My mother, Anne Holland, had Parkinson's disease. She knew that this would eventually kill her but she wanted to get the maximum out of life before that happened. She arranged her affairs and spent 4 years in nursing home care before she deteriorated.
When she could no longer walk and because my father was also infirm, we moved her to a nursing home where her husband could visit daily. After 4 years and on one of her 'good days', she asked her GP —“Can you help me die when I say I have had enough?” The obvious answer was no, of course, and I saw both fear and disappointment on her face. Just before she got to the stage of not being able to swallow and straight after a speech therapy session she said (read: shouted) to the GP - "I’ve had enough! Let me go. I’m hungry, thirsty, incontinent and can’t move, have ulcers and have said goodbye, now let me go!" I heard her repeat this at least three times in the months before she died. I could see the fear in her eyes and I really wanted to help. Eventually when we could no longer give her food or water because she couldn’t swallow and because she had requested that she not be fed by a tube, the doctor asked permission to put her on palliative care and explained that this would dull the hunger and thirst issues while they starved her to death (my words) and that she would, if she was lucky, quickly get pneumonia and die in her sleep.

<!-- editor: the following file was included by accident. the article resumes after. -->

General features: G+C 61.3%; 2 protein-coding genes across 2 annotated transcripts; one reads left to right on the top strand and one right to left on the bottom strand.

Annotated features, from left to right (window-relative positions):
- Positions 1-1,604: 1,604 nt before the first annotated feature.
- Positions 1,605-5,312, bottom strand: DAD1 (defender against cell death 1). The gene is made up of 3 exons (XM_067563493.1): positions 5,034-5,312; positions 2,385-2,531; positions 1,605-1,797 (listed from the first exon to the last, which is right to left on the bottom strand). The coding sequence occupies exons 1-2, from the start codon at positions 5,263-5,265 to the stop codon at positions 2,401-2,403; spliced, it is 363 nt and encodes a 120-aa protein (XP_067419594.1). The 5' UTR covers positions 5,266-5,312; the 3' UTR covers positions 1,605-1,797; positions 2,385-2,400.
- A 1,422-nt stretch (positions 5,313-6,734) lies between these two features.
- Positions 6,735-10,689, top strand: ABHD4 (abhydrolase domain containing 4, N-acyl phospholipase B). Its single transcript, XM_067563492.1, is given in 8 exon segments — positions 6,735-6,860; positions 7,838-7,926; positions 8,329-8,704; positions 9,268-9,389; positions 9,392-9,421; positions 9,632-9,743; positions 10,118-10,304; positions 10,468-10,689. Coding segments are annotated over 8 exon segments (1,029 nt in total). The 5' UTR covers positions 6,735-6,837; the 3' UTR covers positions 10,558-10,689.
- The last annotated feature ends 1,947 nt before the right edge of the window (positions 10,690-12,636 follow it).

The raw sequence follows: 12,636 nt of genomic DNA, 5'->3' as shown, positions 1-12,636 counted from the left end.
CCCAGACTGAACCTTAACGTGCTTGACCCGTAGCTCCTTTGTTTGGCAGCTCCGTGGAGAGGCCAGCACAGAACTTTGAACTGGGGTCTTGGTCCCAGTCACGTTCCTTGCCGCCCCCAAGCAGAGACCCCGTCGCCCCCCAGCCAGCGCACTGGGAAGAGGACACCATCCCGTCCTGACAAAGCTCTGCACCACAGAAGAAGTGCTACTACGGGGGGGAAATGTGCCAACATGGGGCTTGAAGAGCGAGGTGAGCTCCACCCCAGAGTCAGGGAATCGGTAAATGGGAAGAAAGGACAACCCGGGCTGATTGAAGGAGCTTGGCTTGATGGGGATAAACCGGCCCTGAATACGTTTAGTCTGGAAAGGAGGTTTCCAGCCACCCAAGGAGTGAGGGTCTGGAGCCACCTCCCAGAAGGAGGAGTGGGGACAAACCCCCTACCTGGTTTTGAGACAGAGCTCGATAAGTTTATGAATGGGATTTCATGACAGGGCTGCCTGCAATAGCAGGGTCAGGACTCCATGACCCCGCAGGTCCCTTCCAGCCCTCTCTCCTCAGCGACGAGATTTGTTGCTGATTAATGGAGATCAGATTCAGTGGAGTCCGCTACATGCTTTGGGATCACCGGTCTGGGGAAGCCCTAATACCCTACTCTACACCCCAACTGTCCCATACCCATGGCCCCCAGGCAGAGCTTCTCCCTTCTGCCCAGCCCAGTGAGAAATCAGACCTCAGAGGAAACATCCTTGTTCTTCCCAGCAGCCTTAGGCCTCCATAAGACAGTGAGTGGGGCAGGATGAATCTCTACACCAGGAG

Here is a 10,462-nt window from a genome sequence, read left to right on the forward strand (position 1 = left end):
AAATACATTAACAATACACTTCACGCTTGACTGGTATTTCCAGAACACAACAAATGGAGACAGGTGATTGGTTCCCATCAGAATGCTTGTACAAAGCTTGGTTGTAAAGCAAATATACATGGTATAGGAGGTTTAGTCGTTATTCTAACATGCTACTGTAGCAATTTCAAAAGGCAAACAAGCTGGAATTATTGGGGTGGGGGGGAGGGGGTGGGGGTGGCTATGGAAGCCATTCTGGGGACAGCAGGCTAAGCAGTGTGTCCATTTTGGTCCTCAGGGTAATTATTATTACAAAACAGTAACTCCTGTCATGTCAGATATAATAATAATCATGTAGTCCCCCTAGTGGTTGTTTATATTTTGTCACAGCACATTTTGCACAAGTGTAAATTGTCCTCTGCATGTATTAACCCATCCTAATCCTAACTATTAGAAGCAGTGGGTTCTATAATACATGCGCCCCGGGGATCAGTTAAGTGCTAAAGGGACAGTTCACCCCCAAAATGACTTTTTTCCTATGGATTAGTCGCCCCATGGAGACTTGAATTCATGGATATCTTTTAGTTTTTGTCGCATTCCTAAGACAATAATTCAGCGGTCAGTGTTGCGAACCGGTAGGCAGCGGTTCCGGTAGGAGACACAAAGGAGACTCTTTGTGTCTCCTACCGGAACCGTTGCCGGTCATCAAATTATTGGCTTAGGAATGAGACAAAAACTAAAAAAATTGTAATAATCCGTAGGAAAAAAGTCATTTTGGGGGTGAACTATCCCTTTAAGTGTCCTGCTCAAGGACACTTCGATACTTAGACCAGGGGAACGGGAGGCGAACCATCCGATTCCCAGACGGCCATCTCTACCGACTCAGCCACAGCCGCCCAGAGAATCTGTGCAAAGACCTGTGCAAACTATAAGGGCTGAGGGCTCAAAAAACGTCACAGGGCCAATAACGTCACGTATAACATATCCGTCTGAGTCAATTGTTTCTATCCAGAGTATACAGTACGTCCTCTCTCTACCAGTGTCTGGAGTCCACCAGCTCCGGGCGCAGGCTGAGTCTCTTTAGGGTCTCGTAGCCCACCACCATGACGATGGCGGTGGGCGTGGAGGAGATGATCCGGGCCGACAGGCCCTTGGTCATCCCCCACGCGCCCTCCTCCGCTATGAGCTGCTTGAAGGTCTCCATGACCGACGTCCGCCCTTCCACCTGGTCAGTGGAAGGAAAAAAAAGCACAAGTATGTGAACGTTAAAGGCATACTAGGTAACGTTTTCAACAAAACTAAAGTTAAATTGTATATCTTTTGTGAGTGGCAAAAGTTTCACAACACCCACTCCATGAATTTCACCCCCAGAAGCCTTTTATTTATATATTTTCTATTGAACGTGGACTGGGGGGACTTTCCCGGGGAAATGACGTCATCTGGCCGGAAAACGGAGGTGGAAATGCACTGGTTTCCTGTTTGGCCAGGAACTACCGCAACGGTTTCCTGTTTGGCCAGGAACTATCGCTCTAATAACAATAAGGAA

We gave permission for palliative care since we felt there was no legal alternative. We are still suspicious that her palliative care was there to make the onlooker feel good, not to substantively help mum. We can’t tell what that was like from her side of the drugged fog but she only cried and moaned a little for about 10 days before she died – the documents would have said of pneumonia but that was far too simplistic.
When supporting euthanasia we have to be careful that it's not the onlookers we are pleasing but the patients. I’m convinced that Mum suffered, she knew she would and no-one knows what went on in her consciousness while waiting to starve.
She donated her body to science—let's hope it was useful.
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